Seaside Gardening Issues: Common Issues Affecting Coastal Gardens

Image by Lisa Jacobs

By Amy Grant

Issues affecting coastal gardens mainly stem from wind, salt spray, periodic storm waves that may ravage inland, and the ever shifting sand. These seaside garden problems, which may cause not only erosion but batter the garden landscape, can be thwarted or at least tamed. In the body of this article, we will tackle the question of how to handle problems with seaside gardening.

How to Handle Problems with Seaside Gardening

Seaside gardening issues are a direct result of constantly fluid conditions mostly resulting from wind, salt and sand assaults. The goal then of coastal landscaping is to ensure continuity of the landscape, preservation of the delicate ecosystem, habitat for wildlife and minimization of storm and other erosion damage – including flooding.

Remedies for Seaside Gardening: Windbreaks


Before picking and planting anything in the coastal garden, it may be advisable to plant or construct a windbreak. Windbreaks may be permanent or temporary and comprised of shrubbery or other foliage or constructed of man-made material. You can create wind screens with fences, sturdy shrubs, or groups of trees. This will help protect your landscape plants from high winds, and create your personal oasis.

Permeable windbreaks are the most desirable because they reduce turbulence while protecting from seaside gardening problems caused by fierce winds. Wind issues affecting coastal gardens may be thwarted with a permeable windbreak that reduces the wind velocity by 50% at a distance 10 times the height on the windbreak, and even more at 6 to 1 time the height. Keep in mind that your windbreak should be placed crosswise to the direction of the prevailing winds.

Windbreaks will also protect from sand blast issues affecting coastal gardens. Sand blast-like wind and salt will kill seedlings and bruise and blacken more mature plants. An artificial wind/sand blast screen can be achieved with a belt of shelter trees additionally protected with an open fence of two bar wooden structures interwoven with foliage of spruce or gores. Another option for smaller garden is a fence of wood, 1 inch wide, with spaces between of like size set vertically on wood framework with sturdy posts driven into the ground.

Seaside Garden Problems: Plant Choices

When attempting to work against nature by attempting to maintain lawns or ornamental gardens, the gardener will undoubtedly be plagued with seaside gardening issues, so it is best to work within the natural environment and utilize plantings that are indigenous to the ecosystem and through the process of natural selection are most adapted.

By using native plants, one will be more likely to avoid seaside garden problems and simultaneously improve wildlife habitat, stabilize dunes or cliffs that are prone to erosion and offer a low maintenance solution. Some non-native plants may also be acceptable as long as they are non-invasive species. A side note, before digging with either shovel or backhoe, one should check with the local Conservation Commission to check regarding requirements.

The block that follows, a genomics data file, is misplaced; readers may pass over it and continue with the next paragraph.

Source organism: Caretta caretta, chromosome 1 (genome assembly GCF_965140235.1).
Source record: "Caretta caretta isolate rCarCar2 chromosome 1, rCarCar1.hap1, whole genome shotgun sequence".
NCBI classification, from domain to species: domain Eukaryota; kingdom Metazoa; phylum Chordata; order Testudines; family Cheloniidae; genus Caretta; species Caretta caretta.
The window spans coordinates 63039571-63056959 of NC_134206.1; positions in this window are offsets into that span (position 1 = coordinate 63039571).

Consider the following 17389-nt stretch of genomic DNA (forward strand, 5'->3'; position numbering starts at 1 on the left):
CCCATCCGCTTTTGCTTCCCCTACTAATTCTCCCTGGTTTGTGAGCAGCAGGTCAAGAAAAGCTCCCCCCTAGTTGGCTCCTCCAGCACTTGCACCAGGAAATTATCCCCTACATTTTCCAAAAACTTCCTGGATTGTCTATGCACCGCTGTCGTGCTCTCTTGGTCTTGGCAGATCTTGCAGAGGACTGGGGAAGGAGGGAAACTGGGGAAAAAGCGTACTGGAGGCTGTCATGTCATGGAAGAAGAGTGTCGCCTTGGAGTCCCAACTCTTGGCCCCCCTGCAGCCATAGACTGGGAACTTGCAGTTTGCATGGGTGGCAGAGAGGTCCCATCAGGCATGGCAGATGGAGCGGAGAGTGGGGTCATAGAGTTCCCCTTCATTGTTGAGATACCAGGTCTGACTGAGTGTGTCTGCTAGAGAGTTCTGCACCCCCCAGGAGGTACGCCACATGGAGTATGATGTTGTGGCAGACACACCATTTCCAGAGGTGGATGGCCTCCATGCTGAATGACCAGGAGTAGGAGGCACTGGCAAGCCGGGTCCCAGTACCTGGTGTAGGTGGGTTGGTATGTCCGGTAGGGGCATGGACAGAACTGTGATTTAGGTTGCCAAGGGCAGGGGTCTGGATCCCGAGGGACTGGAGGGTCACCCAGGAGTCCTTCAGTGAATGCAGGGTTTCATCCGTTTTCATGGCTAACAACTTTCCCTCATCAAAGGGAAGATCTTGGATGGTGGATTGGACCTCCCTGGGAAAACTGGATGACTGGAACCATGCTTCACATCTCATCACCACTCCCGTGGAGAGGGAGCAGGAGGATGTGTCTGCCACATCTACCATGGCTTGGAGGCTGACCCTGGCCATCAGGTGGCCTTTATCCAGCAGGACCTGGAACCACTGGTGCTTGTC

Remedies for Seaside Garden Problems: Grasses

Grasses are an excellent choice for the coastal garden, naturally aiding in dune or hillside stabilization and acting as a buffer from sand, salt and wind for more delicate plants. Some choices which will retard issues affecting coastal gardens and are good for dry sandy areas are:

These grasses are primary dune systems and act as glue to hole the dune together. Beyond the reach of wave action, grasses native to secondary dune systems are good choices for windswept areas. These include:

  • Beach heather (Hudsonia tomentosa)
  • Virginia creeper (Parthenocissus quinquefolia)
  • Lowbush blueberry (Vaccinium angustifolium)
  • Northern bayberry (Myrica pensylvanica)
  • Beach plum (Prunus maritima)
  • Pitch pine (Pinus rigida)
  • Eastern red cedar (Juniperus virginiana)
  • White oak (Quercus alba)

Other grasses that do well in wet to saturated soil are black grass (Juncus gerardii) and spike grass (Distichlis spicata).

Remedies for Seaside Garden Problems: Wildlife Habitat

One of the goals of seaside gardening is to maintain the habitat of local wildlife. There are certain plants to consider encouraging this habitat. A few of these are bayberry berries (Myrica pensylvanica) and beach plum (Prunus maritime).

Cover for Terns, Piping Plovers and American Oystercatchers can be provided by planting:

  • seabeach sandwort (Honckenya peploides)
  • sea rocket (Cakile edentula)
  • dune grass (Leymus mollis)
  • beach pea (Lathyrus japonicus)
  • seaside goldenrod (Solidago sempervirens)

The most important thing is to choose salt-tolerant plants, especially if you live within an eighth of a mile of the coast. These include:

Be sure to water your plants until they’re established, and as needed after that. Protect native plants already growing in your landscape, as they’re naturally adapted to coastal conditions.

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